Interpretative Opinion 2016-01
June 17, 2016
Beverly Perry, Senior Advisor to the Mayor
1350 Pennsylvania Avenue, N.W., Suite 324
Washington, D.C. 20004
Betsy Cavendish, General Counsel
Executive Office of the Mayor
1350 Pennsylvania Avenue, N.W., Suite 327
Washington, DC 20004
Dear Ms. Perry and Ms. Cavendish:
This responds to your letter dated June 3, 2016, in which you requested an Interpretative Opinion regarding Activities Relating to an Advisory Ballot Referendum.
You state that the New Columbia Statehood Commission, co-chaired by the Mayor, seeks to re-invigorate efforts for statehood in the District of Columbia. You further state that numerous activities including, the drafting of a constitution, defining the boundaries of the new state, outlining the advantages of statehood and the injustices of the lack of statehood, securing support from the Council for statehood and the draft constitution, are planned to engage public support for this effort. Your inquiry, therefore, concerns whether such statehood activities related to an Advisory Ballot Referendum would violate any provisions of the District of Columbia Campaign Finance Act.
D.C. Official Code §1-1163.36(a) states that: “No resources of the District of Columbia government, including, the expenditure of funds, the personal services of employees during their hours of work, and nonpersonal services, including supplies, materials, equipment, office space, facilities, telephones and other utilities, shall be used to support or oppose any candidate for elected office, whether partisan or nonpartisan, or to support or oppose any initiative, referendum, or recall measure, including a charter amendment referendum conducted in accordance with §1-203.03. ”
While the Office of Campaign Finance is vested with the authority to enforce violations of the District of Columbia Campaign Finance Act, an advisory referendum which merely poses a question to the citizens regarding whether to proceed with a matter would not be regulated by the Act because the question does not encompass supporting or opposing any candidate for elected office, supporting or opposing an initiative, referendum or recall measure envisioned by the Initiative, Referendum, and Recall Charter Amendments Act of 1977, or a charter amendment referendum. See the Initiative, Referendum, and Recall Charter Amendments Act of 1977, effective March 10, 1978 (D.C. Law 2-46; D.C. Official Code §1-204.101(b).
As you know, the charter amendment referendum procedure is governed by D.C. Official Code §1-203.03, whereas the procedure for the presentation of an advisory referendum vote on a proposition by the Council is regulated by D.C. Official Code §1-204.12(b).
Moreover, the activities associated with your proposed advisory referendum appear to be consistent with the purposes for which the Commission was established which include to “educate regarding, advocate for, promote, and advance the proposition of statehood and voting rights for the District of Columbia to District residents and citizens of the 50 states.” Further, the Commission is authorized, pursuant to D.C. Official Code §1-129.31, to solicit contributions, both financial and in-kind, from public and private sources to be deposited in the New Columbia Statehood Fund, established pursuant to §1-129.32, and used for the purposes of promoting statehood and voting rights. The administration of the Fund, and the audit of its records and expenses is governed by D.C. Official Code §1-129.32.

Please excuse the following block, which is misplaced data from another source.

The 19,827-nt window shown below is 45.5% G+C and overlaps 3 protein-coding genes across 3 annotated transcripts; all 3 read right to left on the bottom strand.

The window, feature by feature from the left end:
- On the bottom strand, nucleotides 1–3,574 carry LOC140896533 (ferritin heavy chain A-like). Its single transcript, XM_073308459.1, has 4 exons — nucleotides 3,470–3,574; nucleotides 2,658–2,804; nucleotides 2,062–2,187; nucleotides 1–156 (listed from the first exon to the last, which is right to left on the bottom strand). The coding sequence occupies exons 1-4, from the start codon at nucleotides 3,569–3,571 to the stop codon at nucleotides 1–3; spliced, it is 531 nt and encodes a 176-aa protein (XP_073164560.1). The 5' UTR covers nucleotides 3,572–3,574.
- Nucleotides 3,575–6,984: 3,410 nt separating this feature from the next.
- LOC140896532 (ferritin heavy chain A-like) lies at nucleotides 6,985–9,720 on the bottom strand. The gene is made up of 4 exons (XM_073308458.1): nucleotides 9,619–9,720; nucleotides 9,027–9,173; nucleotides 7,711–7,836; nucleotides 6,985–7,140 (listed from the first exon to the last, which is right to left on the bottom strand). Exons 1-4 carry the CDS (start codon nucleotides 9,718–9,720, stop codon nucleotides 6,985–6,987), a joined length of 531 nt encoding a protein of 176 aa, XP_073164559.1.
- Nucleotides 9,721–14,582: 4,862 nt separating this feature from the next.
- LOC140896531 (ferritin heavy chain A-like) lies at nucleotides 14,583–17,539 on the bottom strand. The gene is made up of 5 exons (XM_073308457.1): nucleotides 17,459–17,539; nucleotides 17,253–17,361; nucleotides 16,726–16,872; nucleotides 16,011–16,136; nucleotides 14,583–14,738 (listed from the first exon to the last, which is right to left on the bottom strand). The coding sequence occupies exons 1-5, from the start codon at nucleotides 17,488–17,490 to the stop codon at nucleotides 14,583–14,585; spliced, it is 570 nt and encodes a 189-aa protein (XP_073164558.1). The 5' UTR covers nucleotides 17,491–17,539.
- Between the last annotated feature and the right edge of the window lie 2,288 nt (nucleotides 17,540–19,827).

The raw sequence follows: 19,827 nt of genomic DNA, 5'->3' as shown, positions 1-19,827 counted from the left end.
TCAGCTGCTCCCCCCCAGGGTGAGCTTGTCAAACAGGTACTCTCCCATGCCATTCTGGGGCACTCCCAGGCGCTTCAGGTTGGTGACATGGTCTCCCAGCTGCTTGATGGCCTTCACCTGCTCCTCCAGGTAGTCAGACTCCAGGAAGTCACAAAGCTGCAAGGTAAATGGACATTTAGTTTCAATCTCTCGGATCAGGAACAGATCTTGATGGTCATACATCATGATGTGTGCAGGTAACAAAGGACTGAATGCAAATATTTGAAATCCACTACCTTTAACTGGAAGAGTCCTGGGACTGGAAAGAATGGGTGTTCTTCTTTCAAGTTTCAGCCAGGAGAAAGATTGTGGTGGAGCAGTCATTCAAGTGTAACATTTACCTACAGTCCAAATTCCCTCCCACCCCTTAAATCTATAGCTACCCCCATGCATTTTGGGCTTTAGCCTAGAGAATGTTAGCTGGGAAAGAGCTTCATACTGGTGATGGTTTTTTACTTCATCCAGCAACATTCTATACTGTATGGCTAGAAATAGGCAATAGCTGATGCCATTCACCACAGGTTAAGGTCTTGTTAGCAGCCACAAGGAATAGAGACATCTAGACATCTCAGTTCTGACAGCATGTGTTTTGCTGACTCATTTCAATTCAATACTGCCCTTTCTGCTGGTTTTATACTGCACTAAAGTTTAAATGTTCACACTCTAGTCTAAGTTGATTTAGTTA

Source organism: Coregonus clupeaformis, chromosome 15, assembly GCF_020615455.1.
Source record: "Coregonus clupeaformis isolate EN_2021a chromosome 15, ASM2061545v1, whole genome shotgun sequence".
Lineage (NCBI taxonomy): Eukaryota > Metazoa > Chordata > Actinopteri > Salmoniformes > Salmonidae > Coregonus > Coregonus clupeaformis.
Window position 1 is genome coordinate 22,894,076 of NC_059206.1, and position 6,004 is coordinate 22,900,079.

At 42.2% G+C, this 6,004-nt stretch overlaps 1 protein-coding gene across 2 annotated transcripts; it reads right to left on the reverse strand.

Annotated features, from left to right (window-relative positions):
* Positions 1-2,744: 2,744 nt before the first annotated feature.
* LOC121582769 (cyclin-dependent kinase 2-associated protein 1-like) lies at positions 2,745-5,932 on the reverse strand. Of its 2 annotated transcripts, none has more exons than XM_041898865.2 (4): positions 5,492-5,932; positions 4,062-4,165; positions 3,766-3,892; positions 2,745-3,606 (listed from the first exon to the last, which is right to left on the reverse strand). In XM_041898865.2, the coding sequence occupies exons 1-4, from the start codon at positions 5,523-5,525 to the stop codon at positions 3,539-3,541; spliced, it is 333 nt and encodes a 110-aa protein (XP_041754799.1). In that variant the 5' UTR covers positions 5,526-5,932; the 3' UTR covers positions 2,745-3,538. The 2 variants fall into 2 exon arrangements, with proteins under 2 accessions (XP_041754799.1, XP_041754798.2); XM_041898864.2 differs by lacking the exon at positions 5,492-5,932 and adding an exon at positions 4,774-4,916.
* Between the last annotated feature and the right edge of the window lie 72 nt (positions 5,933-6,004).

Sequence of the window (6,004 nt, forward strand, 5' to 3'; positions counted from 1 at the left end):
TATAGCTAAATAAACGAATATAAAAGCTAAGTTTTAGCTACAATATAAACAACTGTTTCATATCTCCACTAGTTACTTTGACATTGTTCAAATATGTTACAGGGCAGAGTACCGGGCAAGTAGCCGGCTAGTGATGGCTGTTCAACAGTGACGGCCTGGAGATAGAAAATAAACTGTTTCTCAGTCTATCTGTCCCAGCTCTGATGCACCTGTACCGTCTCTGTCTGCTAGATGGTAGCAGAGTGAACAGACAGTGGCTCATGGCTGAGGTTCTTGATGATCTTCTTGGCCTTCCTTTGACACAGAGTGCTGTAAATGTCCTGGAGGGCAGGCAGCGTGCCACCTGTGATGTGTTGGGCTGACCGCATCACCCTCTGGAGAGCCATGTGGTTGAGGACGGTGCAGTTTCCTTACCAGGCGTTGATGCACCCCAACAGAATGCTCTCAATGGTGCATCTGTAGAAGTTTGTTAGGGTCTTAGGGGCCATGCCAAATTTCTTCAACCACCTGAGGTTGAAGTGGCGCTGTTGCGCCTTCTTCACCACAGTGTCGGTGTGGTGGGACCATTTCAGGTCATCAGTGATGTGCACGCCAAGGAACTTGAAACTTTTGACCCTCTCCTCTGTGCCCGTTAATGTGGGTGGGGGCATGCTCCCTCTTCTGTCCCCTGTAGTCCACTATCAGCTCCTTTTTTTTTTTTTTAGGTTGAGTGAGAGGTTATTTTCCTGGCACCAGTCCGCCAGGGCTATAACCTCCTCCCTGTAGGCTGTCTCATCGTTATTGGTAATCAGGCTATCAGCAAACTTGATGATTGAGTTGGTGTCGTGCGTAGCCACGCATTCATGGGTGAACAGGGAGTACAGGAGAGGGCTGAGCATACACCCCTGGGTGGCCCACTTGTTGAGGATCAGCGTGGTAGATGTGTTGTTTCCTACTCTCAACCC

Based upon the information you have provided, it does not appear that any of the activities that the New Columbia Statehood Commission intends to undertake in connection with an Advisory Ballot Referendum are within the scope of the applicable provisions of the District of Columbia Campaign Finance Act.
As noted by the Board of Ethics and Government Accountability (BEGA) in its Advisory Opinion of the Director dated June 14, 2016, the enactment of D.C. Official Code §1-1163.36 evolved from the affirmation by the Board of Elections of the Office of Campaign Finance Order concluding that a then Mayor’s use of District government resources in connection with a press conference held to support a proposed Charter amendment created the appearance of adversely affecting the confidence of the public in the integrity of government, thereby violating the then existing Standards of Conduct. See Williams v. D.C. Office of Campaign Finance, Admin. Hearing No. 00-025, Memo op.at1 (September 22, 2000).
Therefore, it was well advised to also seek a review by BEGA of the intended activities, in light of their responsibilities to administer and enforce of the District of Columbia Code of Ethics and the Local Hatch Act.
The foregoing is an Interpretative Opinion of the Director of the Office of Campaign Finance. Pursuant to D.C. Official Code §1-1163.06, you are entitled to request an Advisory Opinion from the Board of Elections on this transaction or activity.
Should you have any additional questions, please contact William O. SanFord, General Counsel, at (202) 671-0549.